Nuking Asteroids: Why One Scientist Wants To Blow Up Space Rocks [VIDEO]
The plan for nuking asteroids comes courtesy of Bong Wie, director of the Asteroid Deflection Research Center at Iowa State University. Wie's plan, proposed recently at the International Space Development Conference in California, involves sending a high-speed aircraft with a nuclear warhead towards an Earth-bound asteroid.
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In a concept reminiscent of the plot to Armageddon, Wie described making a hole the asteroid before delivering the nuclear payload. A spacecraft consisting of two halves would head for the Earth-bound asteroid. One part of the craft would consist of a "kinectic energy impactor," which would detach from the craft and blast open the asteroid. Then a nuclear warhead, carried by the second half of the craft, would land inside the newly-made crater.
The resulting explosion would send small fragments of the asteroid into all different directions. Wie believes that 99 percent of the asteroid fragments would not be head towards Earth. Other Earth-bound fragments would burn up in the Earth's atmosphere, Wie says.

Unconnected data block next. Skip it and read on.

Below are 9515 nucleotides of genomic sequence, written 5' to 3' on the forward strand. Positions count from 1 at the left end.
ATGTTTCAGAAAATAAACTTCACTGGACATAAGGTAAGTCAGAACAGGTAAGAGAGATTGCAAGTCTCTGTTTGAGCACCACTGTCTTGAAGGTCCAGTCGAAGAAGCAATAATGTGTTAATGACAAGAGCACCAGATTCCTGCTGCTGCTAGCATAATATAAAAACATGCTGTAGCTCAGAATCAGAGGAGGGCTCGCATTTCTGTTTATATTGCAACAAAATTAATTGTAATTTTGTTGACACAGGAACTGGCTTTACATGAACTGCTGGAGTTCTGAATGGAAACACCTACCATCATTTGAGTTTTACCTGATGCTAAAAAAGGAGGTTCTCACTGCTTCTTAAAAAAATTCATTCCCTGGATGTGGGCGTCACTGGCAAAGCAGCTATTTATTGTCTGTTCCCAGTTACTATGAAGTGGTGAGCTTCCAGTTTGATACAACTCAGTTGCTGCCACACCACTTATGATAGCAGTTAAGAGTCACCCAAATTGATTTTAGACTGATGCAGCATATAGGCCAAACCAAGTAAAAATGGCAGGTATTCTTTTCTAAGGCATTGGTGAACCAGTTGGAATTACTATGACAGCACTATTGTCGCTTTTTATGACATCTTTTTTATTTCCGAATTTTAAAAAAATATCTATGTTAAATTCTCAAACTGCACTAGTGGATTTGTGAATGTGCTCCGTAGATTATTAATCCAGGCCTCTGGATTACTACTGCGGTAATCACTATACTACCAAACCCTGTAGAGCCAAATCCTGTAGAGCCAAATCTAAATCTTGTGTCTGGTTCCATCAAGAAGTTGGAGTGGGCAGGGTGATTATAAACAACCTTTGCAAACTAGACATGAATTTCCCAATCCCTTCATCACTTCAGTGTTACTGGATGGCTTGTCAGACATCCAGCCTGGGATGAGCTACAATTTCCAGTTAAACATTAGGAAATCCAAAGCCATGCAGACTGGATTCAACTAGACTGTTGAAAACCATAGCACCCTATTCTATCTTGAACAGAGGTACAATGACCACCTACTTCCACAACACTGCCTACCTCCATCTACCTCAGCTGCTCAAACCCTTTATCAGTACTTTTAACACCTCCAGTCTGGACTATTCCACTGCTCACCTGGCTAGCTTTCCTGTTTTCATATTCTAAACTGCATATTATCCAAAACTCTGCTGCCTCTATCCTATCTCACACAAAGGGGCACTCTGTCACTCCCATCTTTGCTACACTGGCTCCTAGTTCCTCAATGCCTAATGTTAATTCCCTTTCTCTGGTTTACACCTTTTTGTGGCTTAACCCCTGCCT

Other plans to deter asteroid strikes, including sending vehicles into space that can change the trajectory of an asteroid by slowly pulling it, would be effective, according to Wie, but they would take at least ten years of preparation. Wie says the nuclear option could be implemented within a year of a perceived asteroid threat.
If you think that Wie is a mad scientist, think again. He has the support of NASA, who has given him a $100,000 Innovative Advanced Concepts grant. But Wie says his plan would cost $1 billion, so the grant is only a mere fraction of what he would need to further develop his plan to nuke asteroids. With space cuts coming to space agencies, Wie thinks the next logical funding partner might be the Department of Defense.
Watch below to see the Los Alamos National Lab simulating the nuking of an asteroid.
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